Chapter VI.—Patience Both Antecedent and Subsequent to Faith.
Accordingly it is patience which is both subsequent and antecedent to faith. In short, Abraham believed God, and was accredited by Him with righteousness; 9075 but it was patience which proved his faith, when he was bidden to immolate his son, with a view to (I would not say the temptation, but) the typical attestation of his faith. But God knew whom He had accredited with righteousness. 9076 So heavy a precept, the perfect execution whereof was not even pleasing to the Lord, he patiently both heard, and (if God had willed) would have fulfilled. Deservedly then was he “blessed,” because he was “faithful;” deservedly “faithful,” because “patient.” So faith, illumined by patience, when it was becoming propagated among the nations through “Abrahams seed, which is Christ,” 9077 and was superinducing grace over the law, 9078 made patience her pre-eminent coadjutrix for amplifying and fulfilling the law, because that alone had been lacking unto the doctrine of righteousness. For men were of old wont to require “eye for eye, and tooth for tooth” 9079 and to repay with usury “evil with evil;” for, as yet, patience was not on earth, because faith was not either. Of course, meantime, impatience used to enjoy the opportunities which the law gave. That was easy, while the Lord and Master of patience was absent. But after He has supervened, and has united 9080 the grace of faith with patience, now it is no longer lawful to assail even with word, nor to say “fool” 9081 even, without “danger of the judgment.” Anger has been prohibited, our spirits retained, the petulance of the hand checked, the poison of the tongue 9082 extracted. The law has found more than it has lost, while Christ says, “Love your personal enemies, and bless your cursers, and pray for your persecutors, that ye may be sons of your heavenly Father.” 9083 Do you see whom patience gains for us as a Father? In this principal precept the universal discipline of patience is succinctly comprised, since evil-doing is not conceded even when it is deserved.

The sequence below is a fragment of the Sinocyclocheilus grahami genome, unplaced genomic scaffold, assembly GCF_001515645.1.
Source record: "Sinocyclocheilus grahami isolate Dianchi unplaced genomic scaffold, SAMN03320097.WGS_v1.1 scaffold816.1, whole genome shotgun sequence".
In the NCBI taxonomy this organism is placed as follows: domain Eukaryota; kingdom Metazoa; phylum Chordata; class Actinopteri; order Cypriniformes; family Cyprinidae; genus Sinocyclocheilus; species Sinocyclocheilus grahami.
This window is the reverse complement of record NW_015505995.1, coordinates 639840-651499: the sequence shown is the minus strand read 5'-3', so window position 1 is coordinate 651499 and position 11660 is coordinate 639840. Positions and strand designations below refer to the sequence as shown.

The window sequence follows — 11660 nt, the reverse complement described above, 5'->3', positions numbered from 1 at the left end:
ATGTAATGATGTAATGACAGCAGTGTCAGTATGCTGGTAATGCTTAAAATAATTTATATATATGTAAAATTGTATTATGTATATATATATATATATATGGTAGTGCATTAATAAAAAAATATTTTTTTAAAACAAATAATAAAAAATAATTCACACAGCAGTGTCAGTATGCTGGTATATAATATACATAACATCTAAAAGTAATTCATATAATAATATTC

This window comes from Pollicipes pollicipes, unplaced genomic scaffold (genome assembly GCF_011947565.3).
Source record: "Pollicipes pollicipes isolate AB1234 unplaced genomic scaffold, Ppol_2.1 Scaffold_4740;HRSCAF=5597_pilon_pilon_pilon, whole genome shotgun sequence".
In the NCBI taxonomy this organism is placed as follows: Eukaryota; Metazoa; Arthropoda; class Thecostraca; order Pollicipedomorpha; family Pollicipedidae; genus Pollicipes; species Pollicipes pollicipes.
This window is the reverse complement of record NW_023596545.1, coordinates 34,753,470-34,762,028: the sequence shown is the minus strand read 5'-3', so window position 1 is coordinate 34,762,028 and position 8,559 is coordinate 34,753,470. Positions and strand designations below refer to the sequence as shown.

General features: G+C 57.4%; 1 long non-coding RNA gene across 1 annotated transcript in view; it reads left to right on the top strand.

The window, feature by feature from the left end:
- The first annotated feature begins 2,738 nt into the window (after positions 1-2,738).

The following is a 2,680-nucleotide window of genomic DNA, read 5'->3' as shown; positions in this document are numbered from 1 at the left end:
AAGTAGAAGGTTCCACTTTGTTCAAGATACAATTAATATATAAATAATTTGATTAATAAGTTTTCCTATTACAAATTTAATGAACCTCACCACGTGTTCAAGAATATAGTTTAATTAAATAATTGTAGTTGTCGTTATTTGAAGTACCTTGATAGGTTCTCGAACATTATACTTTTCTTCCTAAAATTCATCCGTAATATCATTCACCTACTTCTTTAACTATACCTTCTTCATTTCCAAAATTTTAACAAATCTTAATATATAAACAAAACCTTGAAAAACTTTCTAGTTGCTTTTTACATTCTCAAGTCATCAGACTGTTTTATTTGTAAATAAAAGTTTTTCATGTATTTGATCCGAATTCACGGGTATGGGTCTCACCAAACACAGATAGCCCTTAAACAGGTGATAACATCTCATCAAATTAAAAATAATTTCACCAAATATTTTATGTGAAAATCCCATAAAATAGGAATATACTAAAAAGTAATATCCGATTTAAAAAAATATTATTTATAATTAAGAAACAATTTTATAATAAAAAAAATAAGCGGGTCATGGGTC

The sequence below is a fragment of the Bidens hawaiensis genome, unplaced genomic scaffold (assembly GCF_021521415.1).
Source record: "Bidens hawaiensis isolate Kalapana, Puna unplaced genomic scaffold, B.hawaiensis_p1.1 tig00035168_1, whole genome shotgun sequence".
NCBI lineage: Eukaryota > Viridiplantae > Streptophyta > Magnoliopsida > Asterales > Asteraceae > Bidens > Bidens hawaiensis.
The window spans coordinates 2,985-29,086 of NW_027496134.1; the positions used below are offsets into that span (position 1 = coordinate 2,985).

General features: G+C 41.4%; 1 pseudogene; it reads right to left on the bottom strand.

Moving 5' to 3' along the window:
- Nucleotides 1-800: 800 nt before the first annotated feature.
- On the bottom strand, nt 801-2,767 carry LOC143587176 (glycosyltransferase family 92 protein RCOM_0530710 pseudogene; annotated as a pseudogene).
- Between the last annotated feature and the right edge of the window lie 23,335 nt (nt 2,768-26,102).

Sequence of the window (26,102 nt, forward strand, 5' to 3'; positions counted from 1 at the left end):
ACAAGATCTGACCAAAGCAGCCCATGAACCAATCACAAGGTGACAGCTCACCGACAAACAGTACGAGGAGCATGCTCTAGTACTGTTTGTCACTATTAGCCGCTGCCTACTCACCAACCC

See Gen. 15:6, Rom. 4:3, 9, 22, Gal. 3:6, Jas. 2:23.711:9076
i.e. the trial was necessary not to prove his faith to God, who knows all whom He accounts righteous, but “typically” to us.711:9077
Gal. iii. 16.711:9078
John 1:17, Rom. 6:14, 15.711:9079
Matt. vi. 38, and the references there given.711:9080
See Matt. v. 22; and Wordsworth in loco, who thinks it probable that the meaning is “apostate.”711:9082
Ps. 40:3, Rom. 3:13, Jas. 3:8.711:9083
Matt. 5:44, 45.